270876 Childhood adversities among sexual minority populations: Evidence of disparity and implications for health research

Monday, October 29, 2012

John R. Blosnich, PhD, MPH , VISN-2 Center of Excellence for Suicide Prevention, Department of Veterans Affairs, Canandaigua, NY
Judith Andersen, PhD , Department of Psychology, University of Toronto, Mississauga, ON, Canada
Mounting evidence reveals that children and youth who do not identify as heterosexual or gender normative (i.e., sexual minority youth) are particular targets of maltreatment. Sexual minority children and youth report significantly elevated rates of adverse events such as school bullying, physical and sexual abuse and assault perpetrated by peers, family members, and strangers. The etiology of elevated childhood adversities among sexual minority youth remains poorly understood. While literature documents disparately higher prevalence of childhood maltreatment, we contend there is a need for critical synthesis and discussion of how childhood maltreatment may inform sexual minority health disparities. We first review the evidence that childhood adversities are associated with long-term toxic effects on health and then present empirical evidence of childhood maltreatment disparities among sexual minority populations. We then discuss the limitations and strengths of two frameworks of sexual minority health disparities (i.e., Minority Stress Model and Syndemic Theory) in integrating the potential impacts of childhood maltreatment on health and developmental trajectories. For example, sexual minority youth may be set on poorer health trajectories by childhood adversities even before they, themselves, actualize their sexual identity (i.e., before experiencing Minority Stress). We close by suggesting future research directions, including areas of etiologic hypotheses to examine possible causes of childhood maltreatment among sexual minority youth. For instance, although somewhat controversial, research with perpetrators may provide particularly salient information about why sexual minority youth may be inordinately targeted for violence, including whether homophobia/heterosexism may play moderating roles in risk of victimization.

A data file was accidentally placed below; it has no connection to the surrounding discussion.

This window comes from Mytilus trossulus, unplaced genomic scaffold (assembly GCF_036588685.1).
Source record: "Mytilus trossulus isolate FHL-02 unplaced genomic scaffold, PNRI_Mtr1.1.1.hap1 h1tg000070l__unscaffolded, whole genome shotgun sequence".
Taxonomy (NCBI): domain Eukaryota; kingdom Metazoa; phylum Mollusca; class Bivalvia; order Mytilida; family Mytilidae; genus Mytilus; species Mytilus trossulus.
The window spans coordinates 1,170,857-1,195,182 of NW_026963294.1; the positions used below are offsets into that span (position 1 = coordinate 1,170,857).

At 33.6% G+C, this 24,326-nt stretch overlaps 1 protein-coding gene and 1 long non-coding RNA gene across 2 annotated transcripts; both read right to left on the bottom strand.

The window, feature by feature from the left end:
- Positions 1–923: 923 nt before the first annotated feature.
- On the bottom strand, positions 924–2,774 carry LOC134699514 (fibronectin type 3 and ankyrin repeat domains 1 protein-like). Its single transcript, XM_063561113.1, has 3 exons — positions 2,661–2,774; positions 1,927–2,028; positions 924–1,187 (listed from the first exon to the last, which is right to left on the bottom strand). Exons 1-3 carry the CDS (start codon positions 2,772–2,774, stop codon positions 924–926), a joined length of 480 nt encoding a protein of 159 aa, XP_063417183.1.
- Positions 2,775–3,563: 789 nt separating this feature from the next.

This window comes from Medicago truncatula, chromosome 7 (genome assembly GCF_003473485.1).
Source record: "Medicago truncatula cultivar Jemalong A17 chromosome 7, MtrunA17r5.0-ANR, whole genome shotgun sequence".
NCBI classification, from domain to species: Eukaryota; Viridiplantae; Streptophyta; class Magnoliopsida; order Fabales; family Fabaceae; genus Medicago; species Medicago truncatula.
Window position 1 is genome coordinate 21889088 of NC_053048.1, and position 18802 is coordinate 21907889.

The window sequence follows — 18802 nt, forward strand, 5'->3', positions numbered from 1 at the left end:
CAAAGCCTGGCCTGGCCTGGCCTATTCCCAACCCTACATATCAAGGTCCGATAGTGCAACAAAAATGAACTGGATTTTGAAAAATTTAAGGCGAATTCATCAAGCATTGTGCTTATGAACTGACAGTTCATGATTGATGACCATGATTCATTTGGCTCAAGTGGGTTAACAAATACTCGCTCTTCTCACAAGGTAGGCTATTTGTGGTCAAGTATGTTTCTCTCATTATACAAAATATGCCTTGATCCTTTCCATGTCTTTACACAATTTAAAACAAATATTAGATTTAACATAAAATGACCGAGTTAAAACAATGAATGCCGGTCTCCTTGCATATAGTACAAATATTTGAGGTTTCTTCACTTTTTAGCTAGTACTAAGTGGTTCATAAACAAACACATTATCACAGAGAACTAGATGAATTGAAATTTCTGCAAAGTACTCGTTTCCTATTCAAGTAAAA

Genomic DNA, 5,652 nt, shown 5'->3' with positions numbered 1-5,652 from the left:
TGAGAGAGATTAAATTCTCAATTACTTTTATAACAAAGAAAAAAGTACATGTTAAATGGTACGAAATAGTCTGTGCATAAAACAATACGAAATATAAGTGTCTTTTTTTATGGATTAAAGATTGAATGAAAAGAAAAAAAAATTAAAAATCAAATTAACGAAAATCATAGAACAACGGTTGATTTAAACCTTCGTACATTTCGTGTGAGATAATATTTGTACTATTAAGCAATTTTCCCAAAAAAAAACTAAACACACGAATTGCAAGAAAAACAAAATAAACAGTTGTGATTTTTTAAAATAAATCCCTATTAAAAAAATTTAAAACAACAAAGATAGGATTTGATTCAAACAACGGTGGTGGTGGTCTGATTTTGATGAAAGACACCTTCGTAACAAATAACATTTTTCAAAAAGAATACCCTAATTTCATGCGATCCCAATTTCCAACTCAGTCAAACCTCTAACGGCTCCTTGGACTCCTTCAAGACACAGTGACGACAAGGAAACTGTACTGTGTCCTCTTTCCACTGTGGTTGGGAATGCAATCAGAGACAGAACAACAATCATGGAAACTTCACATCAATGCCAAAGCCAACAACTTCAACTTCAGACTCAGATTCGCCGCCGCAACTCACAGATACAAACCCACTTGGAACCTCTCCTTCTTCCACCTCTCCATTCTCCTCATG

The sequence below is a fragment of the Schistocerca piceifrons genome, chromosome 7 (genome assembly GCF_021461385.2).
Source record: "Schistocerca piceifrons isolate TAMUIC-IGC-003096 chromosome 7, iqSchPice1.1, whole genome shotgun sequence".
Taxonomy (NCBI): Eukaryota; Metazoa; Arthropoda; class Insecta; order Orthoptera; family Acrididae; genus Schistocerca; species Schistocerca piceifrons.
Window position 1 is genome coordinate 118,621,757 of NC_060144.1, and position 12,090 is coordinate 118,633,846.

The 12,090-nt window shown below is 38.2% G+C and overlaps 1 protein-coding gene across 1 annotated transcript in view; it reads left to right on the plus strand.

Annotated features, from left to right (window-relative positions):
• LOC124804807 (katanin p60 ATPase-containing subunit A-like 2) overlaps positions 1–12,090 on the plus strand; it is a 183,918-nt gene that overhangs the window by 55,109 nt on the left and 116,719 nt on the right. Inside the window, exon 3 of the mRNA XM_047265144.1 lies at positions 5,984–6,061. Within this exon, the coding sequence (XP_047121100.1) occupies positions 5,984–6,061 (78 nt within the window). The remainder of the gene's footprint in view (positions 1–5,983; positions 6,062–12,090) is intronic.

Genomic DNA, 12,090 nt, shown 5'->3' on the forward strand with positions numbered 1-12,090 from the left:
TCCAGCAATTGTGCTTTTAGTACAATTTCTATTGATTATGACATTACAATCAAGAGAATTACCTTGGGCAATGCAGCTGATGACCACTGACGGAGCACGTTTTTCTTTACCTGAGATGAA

Learning Areas:
Diversity and culture

Learning Objectives:
1) Describe the association of childhood adversities with behavioral risk and health outcomes 2) Discuss how disparately higher rates of childhood adversities may help to explain sexual minority health disparities

Presenting author's disclosure statement:

Qualified on the content I am responsible for because: I have published numerous papers about health disparities in sexual minority populations and was PI on a federally-funded dissertation training grant to explore etiology of sexual minority health disparities.
Any relevant financial relationships? No

I agree to comply with the American Public Health Association Conflict of Interest and Commercial Support Guidelines, and to disclose to the participants any off-label or experimental uses of a commercial product or service discussed in my presentation.